TRENTON, NJ – The Coalition for the Delaware River Watershed applauds the Water, Power & Oceans Subcommittee of the House Natural Resources Committee for holding a hearing today on H.R. 1772, the Delaware River Basin Conservation Act. “We are thrilled that the Water, Power & Oceans Subcommittee has followed through on our request to hold a hearing on the DRBCA,” commented Kelly Mooij, Esq., Vice President of Government Relations at New Jersey Audubon. “This hearing is a critical first step to enable the DRBCA to advance through Congress, and is long overdue for a bill that enjoys such widespread bi-partisan support.”
The DRBCA uses a non-regulatory approach that would be overseen by the U.S. Fish and Wildlife Service working in concert with other partners to identify, prioritize, and implement restoration and protection activities. “The framework for coordination and collaboration established by the DRBCA will facilitate more effective and efficient protection and restoration efforts to create the greatest benefits for the fish, wildlife and people that rely on the Watershed,” said Ginger North, Director of Conservation at Delaware Nature Society. “Working together to advance shared priorities makes sense practically and economically.”
The DRBCA also provides for a competitive grant and technical assistance programs to further on-the-ground projects such as habitat restoration and protection, water quality improvements, flood mitigation, strategic planning to maximize resiliency, public access improvements, and outreach and education programs. The Act requires a minimum 50 percent non-federal match, providing a vehicle for leveraging of additional dollars and ensuring that any federal investment is at least doubled. “For years, we’ve watched as the federal government has made substantial investments to restore water resources in other parts of the country,” noted Jeff Skelding, Executive Director of the Friends of the Upper Delaware River. “It’s time to give similar attention to a Watershed that provides drinking water to 16 million people, provides outstanding recreational opportunities, and is home to iconic species from brook trout in the clear headwaters to horseshoe crabs in the Bay.”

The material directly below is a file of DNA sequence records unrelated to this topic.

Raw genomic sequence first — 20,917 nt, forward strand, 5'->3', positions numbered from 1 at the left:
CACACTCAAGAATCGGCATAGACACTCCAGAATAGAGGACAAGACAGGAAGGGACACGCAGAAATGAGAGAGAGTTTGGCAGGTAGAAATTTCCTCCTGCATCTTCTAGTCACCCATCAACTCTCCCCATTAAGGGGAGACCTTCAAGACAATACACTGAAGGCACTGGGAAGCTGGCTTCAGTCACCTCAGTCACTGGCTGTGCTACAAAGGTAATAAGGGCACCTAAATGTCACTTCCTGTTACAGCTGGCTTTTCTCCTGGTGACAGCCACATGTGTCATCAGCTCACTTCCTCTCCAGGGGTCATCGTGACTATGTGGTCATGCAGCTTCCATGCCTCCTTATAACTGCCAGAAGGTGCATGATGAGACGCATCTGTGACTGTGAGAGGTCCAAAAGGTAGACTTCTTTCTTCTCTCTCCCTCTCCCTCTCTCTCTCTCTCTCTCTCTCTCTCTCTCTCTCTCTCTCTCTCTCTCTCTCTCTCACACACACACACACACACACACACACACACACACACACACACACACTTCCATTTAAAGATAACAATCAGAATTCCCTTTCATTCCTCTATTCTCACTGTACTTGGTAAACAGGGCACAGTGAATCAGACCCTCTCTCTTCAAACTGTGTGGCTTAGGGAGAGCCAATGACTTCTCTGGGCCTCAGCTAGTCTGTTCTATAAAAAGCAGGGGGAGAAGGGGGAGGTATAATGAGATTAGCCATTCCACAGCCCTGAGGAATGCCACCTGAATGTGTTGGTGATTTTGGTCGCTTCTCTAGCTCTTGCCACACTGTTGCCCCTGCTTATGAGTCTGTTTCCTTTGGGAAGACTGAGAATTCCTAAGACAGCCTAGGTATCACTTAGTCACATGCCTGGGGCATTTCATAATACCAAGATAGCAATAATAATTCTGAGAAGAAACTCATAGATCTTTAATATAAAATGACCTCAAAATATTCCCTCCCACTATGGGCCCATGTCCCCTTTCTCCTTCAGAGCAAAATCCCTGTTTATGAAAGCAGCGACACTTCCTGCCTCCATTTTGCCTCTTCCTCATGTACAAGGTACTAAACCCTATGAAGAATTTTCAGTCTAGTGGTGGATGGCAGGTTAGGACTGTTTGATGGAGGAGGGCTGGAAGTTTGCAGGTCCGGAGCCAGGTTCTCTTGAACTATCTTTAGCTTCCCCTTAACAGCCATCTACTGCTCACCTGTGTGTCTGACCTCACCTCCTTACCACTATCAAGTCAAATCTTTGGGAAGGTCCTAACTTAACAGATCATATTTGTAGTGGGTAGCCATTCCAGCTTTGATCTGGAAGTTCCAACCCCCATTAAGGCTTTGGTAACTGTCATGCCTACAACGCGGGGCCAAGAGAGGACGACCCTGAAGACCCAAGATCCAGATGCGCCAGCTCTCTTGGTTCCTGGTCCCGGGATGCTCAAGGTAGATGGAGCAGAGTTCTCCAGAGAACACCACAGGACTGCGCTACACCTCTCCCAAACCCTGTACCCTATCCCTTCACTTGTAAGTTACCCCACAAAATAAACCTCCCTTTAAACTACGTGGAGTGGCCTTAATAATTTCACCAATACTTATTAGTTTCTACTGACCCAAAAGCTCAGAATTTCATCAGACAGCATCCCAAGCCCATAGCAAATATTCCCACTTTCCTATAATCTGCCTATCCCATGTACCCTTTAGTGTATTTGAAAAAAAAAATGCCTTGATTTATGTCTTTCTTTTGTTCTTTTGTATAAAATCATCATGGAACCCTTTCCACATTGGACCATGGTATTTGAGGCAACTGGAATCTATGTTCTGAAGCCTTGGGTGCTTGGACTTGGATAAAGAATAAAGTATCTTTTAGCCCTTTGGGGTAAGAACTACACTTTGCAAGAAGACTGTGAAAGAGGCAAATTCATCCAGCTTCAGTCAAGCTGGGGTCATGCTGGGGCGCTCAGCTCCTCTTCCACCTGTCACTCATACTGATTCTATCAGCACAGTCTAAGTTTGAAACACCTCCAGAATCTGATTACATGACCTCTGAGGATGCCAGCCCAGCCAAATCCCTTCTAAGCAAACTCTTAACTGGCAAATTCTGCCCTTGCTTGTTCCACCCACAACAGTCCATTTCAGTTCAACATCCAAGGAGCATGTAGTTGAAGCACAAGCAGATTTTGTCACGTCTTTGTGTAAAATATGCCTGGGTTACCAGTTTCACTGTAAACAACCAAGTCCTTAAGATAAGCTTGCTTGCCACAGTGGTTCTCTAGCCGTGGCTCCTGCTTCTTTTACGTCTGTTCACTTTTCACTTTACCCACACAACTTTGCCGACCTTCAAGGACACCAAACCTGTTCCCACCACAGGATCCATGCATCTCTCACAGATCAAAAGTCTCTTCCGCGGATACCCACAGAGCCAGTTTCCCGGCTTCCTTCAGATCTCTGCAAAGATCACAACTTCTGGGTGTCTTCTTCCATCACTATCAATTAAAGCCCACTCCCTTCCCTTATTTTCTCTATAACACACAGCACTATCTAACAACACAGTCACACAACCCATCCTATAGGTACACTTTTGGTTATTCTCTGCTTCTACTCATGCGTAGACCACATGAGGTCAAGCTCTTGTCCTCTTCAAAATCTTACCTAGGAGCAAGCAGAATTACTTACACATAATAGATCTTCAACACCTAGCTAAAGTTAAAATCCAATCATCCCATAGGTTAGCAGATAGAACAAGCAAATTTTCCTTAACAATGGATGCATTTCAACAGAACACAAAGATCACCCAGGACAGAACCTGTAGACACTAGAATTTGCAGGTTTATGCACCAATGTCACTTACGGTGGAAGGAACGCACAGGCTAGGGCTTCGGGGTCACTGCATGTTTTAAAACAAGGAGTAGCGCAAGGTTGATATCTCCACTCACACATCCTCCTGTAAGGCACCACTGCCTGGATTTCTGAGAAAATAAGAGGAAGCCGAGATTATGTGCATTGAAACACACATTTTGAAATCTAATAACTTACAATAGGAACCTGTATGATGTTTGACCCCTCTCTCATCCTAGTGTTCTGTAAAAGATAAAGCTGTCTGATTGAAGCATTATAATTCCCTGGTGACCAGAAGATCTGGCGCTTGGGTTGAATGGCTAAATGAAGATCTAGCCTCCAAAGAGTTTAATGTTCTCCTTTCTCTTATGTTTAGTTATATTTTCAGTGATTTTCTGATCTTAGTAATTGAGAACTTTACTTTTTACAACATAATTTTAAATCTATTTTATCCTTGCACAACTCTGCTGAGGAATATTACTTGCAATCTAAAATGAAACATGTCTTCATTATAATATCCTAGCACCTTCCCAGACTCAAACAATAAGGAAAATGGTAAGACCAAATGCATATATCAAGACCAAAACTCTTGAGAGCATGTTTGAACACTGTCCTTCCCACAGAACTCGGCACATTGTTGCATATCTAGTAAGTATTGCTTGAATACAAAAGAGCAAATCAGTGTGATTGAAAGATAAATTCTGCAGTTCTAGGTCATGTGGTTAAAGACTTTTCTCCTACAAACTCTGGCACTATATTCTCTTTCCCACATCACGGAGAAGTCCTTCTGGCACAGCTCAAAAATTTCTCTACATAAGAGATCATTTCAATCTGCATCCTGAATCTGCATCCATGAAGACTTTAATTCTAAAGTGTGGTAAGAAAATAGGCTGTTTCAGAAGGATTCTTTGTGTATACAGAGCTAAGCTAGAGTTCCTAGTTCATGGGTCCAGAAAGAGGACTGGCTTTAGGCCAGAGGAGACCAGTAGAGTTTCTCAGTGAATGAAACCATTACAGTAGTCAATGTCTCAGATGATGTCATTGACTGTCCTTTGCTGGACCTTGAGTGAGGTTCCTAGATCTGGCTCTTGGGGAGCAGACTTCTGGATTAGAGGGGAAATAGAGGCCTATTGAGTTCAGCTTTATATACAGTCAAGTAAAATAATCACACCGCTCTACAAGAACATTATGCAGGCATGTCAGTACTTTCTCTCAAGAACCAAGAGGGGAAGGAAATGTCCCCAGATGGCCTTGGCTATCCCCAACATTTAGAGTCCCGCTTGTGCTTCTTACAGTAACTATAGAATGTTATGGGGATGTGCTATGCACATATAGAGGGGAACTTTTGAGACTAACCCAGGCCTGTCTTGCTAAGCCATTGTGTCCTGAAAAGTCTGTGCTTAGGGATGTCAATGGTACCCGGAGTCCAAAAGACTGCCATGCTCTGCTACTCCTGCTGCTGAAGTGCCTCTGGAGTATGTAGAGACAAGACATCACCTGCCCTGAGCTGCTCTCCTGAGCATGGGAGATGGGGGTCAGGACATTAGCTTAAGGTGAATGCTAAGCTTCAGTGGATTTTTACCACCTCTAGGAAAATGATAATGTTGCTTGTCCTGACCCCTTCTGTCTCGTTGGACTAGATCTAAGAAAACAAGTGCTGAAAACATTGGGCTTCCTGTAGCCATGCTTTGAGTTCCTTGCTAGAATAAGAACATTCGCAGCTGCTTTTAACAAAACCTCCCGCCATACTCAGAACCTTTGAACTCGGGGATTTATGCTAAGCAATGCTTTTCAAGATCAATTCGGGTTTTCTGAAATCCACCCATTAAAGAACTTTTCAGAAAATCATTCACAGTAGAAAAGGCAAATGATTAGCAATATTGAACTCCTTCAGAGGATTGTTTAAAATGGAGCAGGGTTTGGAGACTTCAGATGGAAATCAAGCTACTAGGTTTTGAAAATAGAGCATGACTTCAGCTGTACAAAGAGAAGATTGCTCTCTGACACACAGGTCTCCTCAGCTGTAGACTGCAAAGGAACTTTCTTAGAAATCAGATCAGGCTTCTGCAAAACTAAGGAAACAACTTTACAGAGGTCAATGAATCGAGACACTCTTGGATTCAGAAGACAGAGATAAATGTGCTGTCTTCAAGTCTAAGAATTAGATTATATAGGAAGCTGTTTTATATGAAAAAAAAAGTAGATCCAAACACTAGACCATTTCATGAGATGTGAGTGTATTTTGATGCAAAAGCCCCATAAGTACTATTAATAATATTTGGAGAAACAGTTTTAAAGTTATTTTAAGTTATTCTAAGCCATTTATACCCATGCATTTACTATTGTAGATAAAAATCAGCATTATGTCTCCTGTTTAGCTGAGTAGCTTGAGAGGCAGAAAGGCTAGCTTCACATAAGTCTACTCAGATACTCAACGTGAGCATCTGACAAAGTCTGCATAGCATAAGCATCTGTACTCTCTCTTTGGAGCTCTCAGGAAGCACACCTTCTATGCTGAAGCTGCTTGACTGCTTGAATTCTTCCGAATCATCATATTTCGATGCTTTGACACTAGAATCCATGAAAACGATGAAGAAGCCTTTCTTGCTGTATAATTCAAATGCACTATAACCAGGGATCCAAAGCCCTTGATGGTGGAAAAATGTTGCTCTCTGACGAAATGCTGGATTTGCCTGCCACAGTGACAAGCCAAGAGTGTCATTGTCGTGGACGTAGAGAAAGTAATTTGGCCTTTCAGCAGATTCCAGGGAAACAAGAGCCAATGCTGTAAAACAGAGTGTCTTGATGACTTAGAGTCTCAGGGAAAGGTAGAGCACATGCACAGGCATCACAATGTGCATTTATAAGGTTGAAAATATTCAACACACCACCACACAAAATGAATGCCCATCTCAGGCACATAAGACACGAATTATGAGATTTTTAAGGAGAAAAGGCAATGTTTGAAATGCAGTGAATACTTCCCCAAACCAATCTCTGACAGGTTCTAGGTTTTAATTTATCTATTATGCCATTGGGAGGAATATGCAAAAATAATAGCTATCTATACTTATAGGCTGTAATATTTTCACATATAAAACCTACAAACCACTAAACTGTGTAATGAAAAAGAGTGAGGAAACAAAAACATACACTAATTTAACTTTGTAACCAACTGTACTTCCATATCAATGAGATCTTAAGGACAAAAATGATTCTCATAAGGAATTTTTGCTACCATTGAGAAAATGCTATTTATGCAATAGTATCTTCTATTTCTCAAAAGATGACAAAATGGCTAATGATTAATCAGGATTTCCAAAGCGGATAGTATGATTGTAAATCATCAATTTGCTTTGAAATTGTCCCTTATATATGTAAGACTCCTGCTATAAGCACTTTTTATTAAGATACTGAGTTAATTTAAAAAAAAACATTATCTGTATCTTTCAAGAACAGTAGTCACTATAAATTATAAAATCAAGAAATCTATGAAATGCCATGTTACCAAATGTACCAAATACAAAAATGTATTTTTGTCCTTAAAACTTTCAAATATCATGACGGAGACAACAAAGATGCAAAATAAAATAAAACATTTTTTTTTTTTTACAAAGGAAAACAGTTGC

The Delaware River Basin generates approximately $25 billion annually in economic activity as well as $21 billion in ecosystem goods and services. Today’s hearing confirms that the Delaware River Watershed is a resource with national significance. “The Delaware River Basin is now one step closer to receiving critical conservation investments comparable with its core role in the region’s environment and economy,” stated Matthew Stepp, Director of Policy from PennFuture. “Holding this hearing shows that after years of inaction, Congress is getting serious about the Delaware.”
About the Coalition: The Coalition for the Delaware River Watershed is an organization for nongovernmental groups working throughout the Watershed to protect and restore the River, its tributaries, and surrounding lands. Coalition members include watershed associations, land conservancies, recreation and outdoor interests, nature centers, and advocacy groups. The Coalition provides a forum for members to share information and network with each other, as well as the opportunity to coordinate efforts and advocacy around shared interests such as the Delaware River Basin Conservation Act.
About Delaware Nature Society: Founded in 1964, Delaware Nature Society works to improve the environment through conservation, advocacy, and education.
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